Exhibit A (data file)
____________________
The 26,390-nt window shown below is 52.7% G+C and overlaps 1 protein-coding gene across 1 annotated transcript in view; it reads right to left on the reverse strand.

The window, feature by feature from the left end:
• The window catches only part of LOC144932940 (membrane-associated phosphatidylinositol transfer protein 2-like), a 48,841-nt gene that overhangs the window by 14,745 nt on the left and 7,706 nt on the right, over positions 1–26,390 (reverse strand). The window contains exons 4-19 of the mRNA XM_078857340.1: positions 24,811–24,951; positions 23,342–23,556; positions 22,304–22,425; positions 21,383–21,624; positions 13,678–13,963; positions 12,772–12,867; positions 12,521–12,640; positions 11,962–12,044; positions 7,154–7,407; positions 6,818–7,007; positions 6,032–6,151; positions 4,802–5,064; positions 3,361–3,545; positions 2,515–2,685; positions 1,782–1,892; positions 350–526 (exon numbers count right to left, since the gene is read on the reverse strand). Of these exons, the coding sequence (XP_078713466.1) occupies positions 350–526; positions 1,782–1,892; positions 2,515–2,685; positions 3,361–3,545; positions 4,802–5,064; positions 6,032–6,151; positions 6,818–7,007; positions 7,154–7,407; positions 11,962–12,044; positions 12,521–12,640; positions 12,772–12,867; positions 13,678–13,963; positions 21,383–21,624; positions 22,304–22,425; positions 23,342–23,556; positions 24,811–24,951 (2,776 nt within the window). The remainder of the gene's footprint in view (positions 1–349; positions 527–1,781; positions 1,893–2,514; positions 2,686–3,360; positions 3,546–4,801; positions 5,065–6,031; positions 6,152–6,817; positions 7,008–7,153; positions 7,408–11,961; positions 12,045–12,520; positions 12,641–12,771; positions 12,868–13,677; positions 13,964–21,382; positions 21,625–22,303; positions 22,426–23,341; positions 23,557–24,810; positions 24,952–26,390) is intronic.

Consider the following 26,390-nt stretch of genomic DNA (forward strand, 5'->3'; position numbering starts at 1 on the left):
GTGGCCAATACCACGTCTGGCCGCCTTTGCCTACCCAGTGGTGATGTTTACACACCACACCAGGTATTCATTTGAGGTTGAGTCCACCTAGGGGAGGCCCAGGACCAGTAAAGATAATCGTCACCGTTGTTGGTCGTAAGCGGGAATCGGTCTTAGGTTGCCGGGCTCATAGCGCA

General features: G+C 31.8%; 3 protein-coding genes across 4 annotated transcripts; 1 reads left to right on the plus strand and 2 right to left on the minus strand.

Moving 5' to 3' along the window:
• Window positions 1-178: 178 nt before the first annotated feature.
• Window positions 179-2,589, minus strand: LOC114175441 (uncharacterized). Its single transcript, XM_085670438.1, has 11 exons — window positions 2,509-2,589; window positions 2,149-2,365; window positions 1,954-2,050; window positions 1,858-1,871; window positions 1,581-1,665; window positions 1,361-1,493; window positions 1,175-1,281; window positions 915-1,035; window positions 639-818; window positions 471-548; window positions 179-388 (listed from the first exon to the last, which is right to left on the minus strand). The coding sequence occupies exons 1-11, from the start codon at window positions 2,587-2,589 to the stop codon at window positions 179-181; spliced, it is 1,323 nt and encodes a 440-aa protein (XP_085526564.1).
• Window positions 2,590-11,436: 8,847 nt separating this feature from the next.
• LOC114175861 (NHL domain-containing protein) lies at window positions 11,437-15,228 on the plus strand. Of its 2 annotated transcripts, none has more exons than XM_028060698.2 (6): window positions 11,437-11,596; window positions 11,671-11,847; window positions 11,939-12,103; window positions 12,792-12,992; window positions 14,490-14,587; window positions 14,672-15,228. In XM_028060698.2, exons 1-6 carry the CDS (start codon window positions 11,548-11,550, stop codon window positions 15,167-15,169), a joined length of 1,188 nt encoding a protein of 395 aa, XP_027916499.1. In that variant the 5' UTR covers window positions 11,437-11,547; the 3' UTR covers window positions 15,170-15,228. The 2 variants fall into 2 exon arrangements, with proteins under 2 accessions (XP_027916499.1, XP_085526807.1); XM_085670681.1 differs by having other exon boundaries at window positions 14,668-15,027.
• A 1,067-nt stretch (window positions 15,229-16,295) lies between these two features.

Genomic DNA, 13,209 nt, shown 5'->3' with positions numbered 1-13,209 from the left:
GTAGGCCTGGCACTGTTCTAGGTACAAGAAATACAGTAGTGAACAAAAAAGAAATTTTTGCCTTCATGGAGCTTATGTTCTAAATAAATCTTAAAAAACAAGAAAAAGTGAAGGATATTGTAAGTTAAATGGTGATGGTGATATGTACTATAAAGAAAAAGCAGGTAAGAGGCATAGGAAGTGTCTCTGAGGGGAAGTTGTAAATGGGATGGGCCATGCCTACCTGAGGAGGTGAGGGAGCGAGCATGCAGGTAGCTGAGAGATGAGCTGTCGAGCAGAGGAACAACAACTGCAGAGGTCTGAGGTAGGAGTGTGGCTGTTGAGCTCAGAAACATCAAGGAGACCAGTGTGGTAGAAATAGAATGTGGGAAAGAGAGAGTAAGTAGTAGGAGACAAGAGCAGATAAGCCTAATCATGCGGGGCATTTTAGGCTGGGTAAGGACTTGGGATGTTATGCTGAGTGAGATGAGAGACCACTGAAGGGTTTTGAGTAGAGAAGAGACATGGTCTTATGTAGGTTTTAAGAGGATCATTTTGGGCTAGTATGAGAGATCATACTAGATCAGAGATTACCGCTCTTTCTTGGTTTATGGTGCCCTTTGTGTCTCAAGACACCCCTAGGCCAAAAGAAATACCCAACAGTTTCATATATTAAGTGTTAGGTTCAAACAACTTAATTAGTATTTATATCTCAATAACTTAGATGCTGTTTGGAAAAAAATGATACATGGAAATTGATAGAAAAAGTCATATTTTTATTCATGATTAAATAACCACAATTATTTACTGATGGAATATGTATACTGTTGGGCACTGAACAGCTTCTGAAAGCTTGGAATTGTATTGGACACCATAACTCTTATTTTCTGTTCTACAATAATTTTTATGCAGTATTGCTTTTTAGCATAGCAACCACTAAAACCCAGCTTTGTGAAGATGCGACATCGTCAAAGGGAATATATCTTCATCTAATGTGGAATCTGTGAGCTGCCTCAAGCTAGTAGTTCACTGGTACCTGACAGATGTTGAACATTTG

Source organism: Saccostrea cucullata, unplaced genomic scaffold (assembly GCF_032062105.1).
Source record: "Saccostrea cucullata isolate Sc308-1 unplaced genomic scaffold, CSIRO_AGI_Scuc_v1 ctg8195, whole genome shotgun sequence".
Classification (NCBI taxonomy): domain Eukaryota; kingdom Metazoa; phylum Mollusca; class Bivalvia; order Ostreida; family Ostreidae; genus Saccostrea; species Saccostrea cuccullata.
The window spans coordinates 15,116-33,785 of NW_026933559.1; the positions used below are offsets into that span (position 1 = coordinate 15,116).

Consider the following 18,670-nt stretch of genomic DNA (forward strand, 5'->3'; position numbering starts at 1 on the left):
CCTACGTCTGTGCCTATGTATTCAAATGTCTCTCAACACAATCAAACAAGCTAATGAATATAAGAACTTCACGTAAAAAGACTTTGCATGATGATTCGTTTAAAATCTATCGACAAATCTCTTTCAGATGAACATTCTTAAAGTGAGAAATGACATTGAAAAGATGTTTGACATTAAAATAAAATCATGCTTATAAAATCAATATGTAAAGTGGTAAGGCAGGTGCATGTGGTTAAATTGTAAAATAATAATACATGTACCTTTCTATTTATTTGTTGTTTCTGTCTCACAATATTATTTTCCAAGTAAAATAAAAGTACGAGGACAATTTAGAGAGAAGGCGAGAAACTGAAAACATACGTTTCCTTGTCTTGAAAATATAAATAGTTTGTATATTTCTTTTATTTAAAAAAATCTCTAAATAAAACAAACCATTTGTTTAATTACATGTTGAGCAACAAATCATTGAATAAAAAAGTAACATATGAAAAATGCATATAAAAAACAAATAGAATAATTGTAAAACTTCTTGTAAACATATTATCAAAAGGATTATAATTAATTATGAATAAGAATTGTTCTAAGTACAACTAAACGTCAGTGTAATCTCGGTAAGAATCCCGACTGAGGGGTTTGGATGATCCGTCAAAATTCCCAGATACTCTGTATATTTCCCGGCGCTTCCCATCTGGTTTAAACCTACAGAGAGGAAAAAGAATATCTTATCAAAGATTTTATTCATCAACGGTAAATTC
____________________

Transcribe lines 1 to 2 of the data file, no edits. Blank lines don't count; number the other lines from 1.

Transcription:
The 26,390-nt window shown below is 52.7% G+C and overlaps 1 protein-coding gene across 1 annotated transcript in view; it reads right to left on the reverse strand.

The window, feature by feature from the left end: